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Entrepreneur offering stake in company to investor that can beat him in the ring – literally

Some 12 years after he founded chessboxing, lepe Rubingh is offering investors a "blood and sweat equity" stake in his company if they can defeat him in the ring – by either knock out or check mate.
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After founding the sport in 2003, Rubingh formed CBG two years ago to establish a professional global league. 

The popularity of chessboxing continues to rise as increasing numbers trial the sport’s unique blend of mental and physical challenges. A chessboxing fight consists of up to 11 alternating rounds of chess and boxing. Competitors have a maximum total of nine minutes for each discipline.

A fight can be won by knocking an opponent out in the ring, via a checkmate in chess, by a judge’s decision, or if a competitor exceeds their chess time limit.

“Unlike most other sports, chess boxing requires both adrenalin and concentration, it takes nerves and muscles of steel,” said Rubingh. “The first rule of chessboxing is control yourself before your opponent does.”

Buoyed by the successful staging of sold-out world championship events in Moscow and Berlin, he’s been looking for investors to help fund the sport’s continued growth.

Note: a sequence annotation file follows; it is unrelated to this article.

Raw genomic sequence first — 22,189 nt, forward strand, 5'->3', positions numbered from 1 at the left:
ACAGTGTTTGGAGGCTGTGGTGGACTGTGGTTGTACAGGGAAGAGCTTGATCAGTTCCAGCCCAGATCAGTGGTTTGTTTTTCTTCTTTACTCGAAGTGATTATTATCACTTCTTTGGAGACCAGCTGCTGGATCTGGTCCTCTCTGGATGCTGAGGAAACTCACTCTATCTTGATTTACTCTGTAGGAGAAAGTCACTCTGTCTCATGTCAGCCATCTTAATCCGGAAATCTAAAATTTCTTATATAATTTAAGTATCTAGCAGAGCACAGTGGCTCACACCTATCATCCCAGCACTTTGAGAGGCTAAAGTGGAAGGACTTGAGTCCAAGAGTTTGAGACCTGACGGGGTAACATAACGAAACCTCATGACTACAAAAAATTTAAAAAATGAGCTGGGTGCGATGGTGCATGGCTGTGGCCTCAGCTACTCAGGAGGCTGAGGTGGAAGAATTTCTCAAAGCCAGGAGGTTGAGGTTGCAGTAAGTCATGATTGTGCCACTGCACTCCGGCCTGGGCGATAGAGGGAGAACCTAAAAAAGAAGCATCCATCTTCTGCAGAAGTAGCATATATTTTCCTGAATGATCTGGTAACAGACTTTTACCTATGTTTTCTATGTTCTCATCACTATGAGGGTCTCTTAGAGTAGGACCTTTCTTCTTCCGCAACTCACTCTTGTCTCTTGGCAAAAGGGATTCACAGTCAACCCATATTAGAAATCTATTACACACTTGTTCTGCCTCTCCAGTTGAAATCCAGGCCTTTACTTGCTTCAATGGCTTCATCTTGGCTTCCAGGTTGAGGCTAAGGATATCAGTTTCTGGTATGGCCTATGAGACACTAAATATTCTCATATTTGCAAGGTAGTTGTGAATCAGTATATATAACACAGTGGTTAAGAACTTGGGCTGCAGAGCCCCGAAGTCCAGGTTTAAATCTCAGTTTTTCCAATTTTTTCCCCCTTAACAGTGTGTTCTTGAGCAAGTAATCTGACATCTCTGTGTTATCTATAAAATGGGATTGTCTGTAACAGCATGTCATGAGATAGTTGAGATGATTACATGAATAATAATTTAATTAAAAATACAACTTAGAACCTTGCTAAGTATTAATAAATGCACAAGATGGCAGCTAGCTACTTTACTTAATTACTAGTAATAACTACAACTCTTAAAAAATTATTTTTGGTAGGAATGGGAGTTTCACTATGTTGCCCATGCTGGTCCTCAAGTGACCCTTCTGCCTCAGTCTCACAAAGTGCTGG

“Chessboxing produces a unique form of intelligent entertainment,” said Rubingh. “The global success of the Ultimate Fighting Championship shows the potential if you create the right sport – and deliver it to the right audience.”

And unlike most entrepreneurs, Rubingh is willing to put his gloves where his wallet is and offer interested parties a unique investment opportunity. In addition to his latest Seedrs campaign, he’s proposing a “blood and sweat equity bout” where investors can fight for a share in his company by challenging the sport’s creator in the chessboxing ring.

However, investors need to be sure they’re up to par given that a loss comes with quite a hefty price. The loser of a”blood and sweat equity” match will face a compulsory investment of €38,000 in the firm – the equivalent to a one percent holding.

“If I’m beaten fair and square in the ring, I’ll hand over one percent of my company – no questions asked,” said Rubingh. “But I want to warn interested investors they’ll need deep pockets. If I win – and I normally do – they’ll have to have their cheque book ready as they’ll have to agree to invest €50,000.

“As in all walks of life, there’s always a price tag attached to winning – and losing.”

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About Author

Shané Schutte

Shané Schutte is the deputy editor of Real Business, with a particular specialism in employment and business law, human resources, information technology and sales/marketing.

Real Business